Metro Weekly

Surprised by Parenting

Gay people are eagerly boarding the baby train, but some of us are still stuck at the station

This weekend, I’m heading to my second baby shower — my first for a gay family. This is not what I expected.

First, I’m old enough to have been raised in a generation where the menfolk steered clear of all showers — baby, bridal or other — in Harvest Home fashion, even if I would’ve been far more useful as a pre-teen by building baby-diaper pyramids rather than attempting to defend my school’s honor on a wrestling mat.

Second, most of my socializing is with gay men, few of whom I ever reckoned would be hankering for babies. The lesbian friends I granted a little more leeway, what with all those intense female hormones.

Third, I’m just not the baby type. That need to procreate missed me entirely.

I imagined a future where the only cries I would hear would be on airplanes, the only diapers in my future the adult variety I’ll be sporting in my dotage. Yet here we are. There is the weekend’s shower for Isabel. A friend from college recently became one of two mommies to Baby Hugo.

It’s not that I mind children. I don’t. But they do put me on edge. Perhaps it was because I was the baby of the family. At least, I was until my father remarried and re-fathered. I was completely surprised to be become the big brother at 13. Probably not nearly as surprised as little sister Casey was when she met the marble-tiled floor forehead-first. That was on my watch. At the same age, my stepmother was terrified one morning believing that the baby was exhibiting symptoms of spinal meningitis. Nope, just a gas bubble from too much popcorn the night before — when I’d been baby-sitting.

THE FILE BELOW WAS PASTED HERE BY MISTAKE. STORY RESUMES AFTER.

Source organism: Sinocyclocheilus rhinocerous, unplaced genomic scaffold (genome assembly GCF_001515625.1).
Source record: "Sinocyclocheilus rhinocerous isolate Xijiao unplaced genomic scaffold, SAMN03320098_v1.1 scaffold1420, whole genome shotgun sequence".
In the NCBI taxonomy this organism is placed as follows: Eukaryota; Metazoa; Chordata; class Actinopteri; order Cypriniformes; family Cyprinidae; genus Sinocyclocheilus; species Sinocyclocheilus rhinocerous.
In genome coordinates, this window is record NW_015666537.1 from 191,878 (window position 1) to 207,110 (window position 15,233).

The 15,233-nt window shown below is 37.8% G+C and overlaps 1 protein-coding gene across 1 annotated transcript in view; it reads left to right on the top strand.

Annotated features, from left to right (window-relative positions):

If you sense a theme, your insights are spot-on. If children aren’t getting hurt around me, I’m getting ulcers waiting for them to cut themselves playing with broken glass, snapping a bone while attempting to skateboard down stairs, or jump off a pier into freezing water just because that’s the sort of thing that young children do. Believe me: I pushed a 7-year-old classmate into a fountain in the dead of winter. It was an accident, yet more evidence that my life has been marked by children having “accidents,” whether I’m in charge or simply nearby.

There was some news a few weeks ago of a study out of Canada’s University of Lethbridge examining “kin selection hypothesis.” Studying the social trappings of some effeminate Samoans knows as the fa’afafine, researchers found that these childless fellows went above and beyond to support their nieces and nephews, perhaps knowing that those nieces and nephews share some of their genes. Reading that, every gift I’ve ever given my sole niece or any of the six nephews, suddenly seemed a self-serving strategy to protect a measure of my fabulous genetic recipe. Ayn Rand: 1. Cool uncle: 0.

The cynic in me says, yes, maybe giving my niece a college credit card is the contemporary equivalent of impregnating the tribeswomen of your defeated enemy. But I’m just not that cynical.

The optimist in me says this is great news for my parenting pals. The baby thing might be alien to me, but if you are my friends, I must — to a large degree — share your values. And smug self-assuredness being what it is, I’m sure your values (and mine) are better values than the ones espoused by all those creepy strangers. That means that I will support your child-rearing in the same way I support the DNA of my niece and nephews. What a glorious future it will be, full of my DNA and values, and I don’t even have to change a diaper.

In short, I want you pink parents to know I’m here for you. Just don’t ask me to baby-sit unless your kids have stellar health insurance and you’ve no concern about me getting an ulcer.

Follow Will O'Bryan on Twitter @wobryan.